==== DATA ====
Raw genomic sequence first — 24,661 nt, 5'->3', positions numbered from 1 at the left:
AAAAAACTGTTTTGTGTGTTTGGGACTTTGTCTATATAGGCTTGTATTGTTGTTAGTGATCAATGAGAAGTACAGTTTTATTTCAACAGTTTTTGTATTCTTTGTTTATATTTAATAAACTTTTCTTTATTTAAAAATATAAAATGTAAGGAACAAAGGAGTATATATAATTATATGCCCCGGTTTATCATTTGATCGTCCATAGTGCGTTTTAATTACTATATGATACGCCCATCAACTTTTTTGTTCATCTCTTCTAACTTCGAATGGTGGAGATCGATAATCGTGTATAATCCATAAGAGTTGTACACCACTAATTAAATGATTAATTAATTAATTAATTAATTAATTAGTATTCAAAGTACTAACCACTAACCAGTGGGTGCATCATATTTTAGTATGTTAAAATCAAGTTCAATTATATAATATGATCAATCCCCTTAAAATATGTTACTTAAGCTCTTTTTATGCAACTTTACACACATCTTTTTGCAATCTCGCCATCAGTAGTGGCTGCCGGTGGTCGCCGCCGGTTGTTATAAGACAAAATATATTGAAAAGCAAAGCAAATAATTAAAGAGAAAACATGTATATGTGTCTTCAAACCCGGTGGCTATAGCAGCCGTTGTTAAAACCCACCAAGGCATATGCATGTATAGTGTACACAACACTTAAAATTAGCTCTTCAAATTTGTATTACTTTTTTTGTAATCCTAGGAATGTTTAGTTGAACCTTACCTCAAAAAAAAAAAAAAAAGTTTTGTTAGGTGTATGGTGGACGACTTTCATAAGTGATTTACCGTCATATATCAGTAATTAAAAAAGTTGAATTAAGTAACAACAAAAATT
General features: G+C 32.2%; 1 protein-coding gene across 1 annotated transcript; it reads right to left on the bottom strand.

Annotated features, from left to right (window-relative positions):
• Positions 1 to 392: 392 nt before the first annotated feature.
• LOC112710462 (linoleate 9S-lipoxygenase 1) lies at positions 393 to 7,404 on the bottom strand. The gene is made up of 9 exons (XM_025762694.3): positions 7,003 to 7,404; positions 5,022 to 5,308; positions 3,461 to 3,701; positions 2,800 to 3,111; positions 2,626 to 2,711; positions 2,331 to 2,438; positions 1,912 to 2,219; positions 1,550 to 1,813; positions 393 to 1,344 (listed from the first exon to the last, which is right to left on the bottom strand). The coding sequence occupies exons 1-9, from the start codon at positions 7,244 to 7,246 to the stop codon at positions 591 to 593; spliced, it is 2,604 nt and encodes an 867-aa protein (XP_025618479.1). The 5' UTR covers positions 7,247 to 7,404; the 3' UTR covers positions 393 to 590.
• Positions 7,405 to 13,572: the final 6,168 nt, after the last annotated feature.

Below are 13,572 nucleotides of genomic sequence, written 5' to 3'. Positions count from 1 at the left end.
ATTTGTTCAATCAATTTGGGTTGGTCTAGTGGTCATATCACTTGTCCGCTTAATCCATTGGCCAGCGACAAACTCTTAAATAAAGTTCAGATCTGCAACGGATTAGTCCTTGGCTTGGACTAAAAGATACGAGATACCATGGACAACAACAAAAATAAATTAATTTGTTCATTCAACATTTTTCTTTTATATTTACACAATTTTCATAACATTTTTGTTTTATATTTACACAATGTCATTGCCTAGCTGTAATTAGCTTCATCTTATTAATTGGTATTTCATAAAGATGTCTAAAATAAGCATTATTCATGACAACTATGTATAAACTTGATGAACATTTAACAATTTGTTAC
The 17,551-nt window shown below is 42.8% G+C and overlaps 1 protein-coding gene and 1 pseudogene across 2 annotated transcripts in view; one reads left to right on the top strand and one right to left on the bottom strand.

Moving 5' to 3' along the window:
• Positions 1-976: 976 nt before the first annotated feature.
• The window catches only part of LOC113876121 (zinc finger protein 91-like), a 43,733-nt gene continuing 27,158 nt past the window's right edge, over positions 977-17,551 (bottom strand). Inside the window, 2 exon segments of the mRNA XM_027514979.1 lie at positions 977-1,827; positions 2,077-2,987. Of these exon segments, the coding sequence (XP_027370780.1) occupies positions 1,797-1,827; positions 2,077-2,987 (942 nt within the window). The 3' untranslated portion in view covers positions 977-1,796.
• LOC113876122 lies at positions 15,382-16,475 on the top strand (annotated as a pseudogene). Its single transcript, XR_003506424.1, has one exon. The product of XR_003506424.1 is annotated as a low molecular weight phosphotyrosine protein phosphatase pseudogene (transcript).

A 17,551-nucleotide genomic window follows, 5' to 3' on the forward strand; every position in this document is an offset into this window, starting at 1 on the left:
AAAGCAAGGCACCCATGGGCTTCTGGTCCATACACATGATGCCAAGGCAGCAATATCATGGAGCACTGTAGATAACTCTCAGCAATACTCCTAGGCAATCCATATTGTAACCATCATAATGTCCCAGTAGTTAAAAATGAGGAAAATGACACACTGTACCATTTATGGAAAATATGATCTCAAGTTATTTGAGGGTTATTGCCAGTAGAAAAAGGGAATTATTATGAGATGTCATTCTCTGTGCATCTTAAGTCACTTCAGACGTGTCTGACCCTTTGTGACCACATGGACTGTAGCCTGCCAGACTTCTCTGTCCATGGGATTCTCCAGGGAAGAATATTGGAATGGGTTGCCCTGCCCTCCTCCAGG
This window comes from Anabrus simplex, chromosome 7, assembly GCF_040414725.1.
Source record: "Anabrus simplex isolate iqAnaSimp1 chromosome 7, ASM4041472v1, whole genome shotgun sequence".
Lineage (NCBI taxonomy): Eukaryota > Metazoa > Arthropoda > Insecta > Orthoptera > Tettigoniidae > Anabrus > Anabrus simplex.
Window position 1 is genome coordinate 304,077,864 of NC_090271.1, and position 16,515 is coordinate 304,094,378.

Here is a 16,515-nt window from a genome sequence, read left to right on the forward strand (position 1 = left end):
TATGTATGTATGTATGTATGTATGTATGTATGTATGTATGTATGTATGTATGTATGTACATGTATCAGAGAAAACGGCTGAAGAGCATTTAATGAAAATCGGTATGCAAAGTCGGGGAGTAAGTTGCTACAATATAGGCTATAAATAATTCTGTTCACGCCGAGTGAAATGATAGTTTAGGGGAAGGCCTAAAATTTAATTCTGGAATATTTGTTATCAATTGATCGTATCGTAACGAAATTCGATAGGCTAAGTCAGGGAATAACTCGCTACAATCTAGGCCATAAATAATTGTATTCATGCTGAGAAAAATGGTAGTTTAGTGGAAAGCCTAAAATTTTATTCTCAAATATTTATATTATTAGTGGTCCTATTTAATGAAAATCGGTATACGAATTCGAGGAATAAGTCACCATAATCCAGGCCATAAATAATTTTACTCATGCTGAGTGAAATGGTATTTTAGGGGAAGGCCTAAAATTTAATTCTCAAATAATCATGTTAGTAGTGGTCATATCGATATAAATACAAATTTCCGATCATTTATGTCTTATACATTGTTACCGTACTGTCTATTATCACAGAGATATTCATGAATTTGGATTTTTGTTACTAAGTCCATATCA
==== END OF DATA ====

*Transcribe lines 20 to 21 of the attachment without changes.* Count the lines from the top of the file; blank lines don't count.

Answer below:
Window position 1 is genome coordinate 304,077,864 of NC_090271.1, and position 16,515 is coordinate 304,094,378.

Here is a 16,515-nt window from a genome sequence, read left to right on the forward strand (position 1 = left end):